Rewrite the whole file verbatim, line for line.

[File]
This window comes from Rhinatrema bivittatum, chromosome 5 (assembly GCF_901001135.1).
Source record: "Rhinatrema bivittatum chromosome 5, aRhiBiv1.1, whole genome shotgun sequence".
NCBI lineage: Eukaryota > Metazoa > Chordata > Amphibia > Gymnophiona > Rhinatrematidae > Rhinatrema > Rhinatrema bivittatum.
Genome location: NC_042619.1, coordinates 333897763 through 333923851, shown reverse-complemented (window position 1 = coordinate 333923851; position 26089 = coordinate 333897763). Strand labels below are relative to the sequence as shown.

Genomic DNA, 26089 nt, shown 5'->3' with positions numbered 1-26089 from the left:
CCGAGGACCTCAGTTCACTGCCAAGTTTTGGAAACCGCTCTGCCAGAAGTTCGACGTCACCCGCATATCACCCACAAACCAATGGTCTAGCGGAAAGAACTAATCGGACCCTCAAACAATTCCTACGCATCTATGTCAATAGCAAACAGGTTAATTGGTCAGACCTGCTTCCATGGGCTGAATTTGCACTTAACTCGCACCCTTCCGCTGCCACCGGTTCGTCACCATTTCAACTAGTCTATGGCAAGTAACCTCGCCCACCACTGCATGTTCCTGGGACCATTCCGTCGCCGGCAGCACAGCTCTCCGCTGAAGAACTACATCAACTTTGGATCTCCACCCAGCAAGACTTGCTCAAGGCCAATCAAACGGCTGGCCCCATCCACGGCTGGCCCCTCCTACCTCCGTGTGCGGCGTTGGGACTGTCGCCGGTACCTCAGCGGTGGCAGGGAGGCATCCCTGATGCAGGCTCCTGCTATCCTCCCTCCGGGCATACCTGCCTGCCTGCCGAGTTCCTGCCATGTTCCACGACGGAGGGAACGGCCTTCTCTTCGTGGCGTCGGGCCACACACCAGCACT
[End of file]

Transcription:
This window comes from Rhinatrema bivittatum, chromosome 5 (assembly GCF_901001135.1).
Source record: "Rhinatrema bivittatum chromosome 5, aRhiBiv1.1, whole genome shotgun sequence".
NCBI lineage: Eukaryota > Metazoa > Chordata > Amphibia > Gymnophiona > Rhinatrematidae > Rhinatrema > Rhinatrema bivittatum.
Genome location: NC_042619.1, coordinates 333897763 through 333923851, shown reverse-complemented (window position 1 = coordinate 333923851; position 26089 = coordinate 333897763). Strand labels below are relative to the sequence as shown.

Genomic DNA, 26089 nt, shown 5'->3' with positions numbered 1-26089 from the left:
CCGAGGACCTCAGTTCACTGCCAAGTTTTGGAAACCGCTCTGCCAGAAGTTCGACGTCACCCGCATATCACCCACAAACCAATGGTCTAGCGGAAAGAACTAATCGGACCCTCAAACAATTCCTACGCATCTATGTCAATAGCAAACAGGTTAATTGGTCAGACCTGCTTCCATGGGCTGAATTTGCACTTAACTCGCACCCTTCCGCTGCCACCGGTTCGTCACCATTTCAACTAGTCTATGGCAAGTAACCTCGCCCACCACTGCATGTTCCTGGGACCATTCCGTCGCCGGCAGCACAGCTCTCCGCTGAAGAACTACATCAACTTTGGATCTCCACCCAGCAAGACTTGCTCAAGGCCAATCAAACGGCTGGCCCCATCCACGGCTGGCCCCTCCTACCTCCGTGTGCGGCGTTGGGACTGTCGCCGGTACCTCAGCGGTGGCAGGGAGGCATCCCTGATGCAGGCTCCTGCTATCCTCCCTCCGGGCATACCTGCCTGCCTGCCGAGTTCCTGCCATGTTCCACGACGGAGGGAACGGCCTTCTCTTCGTGGCGTCGGGCCACACACCAGCACT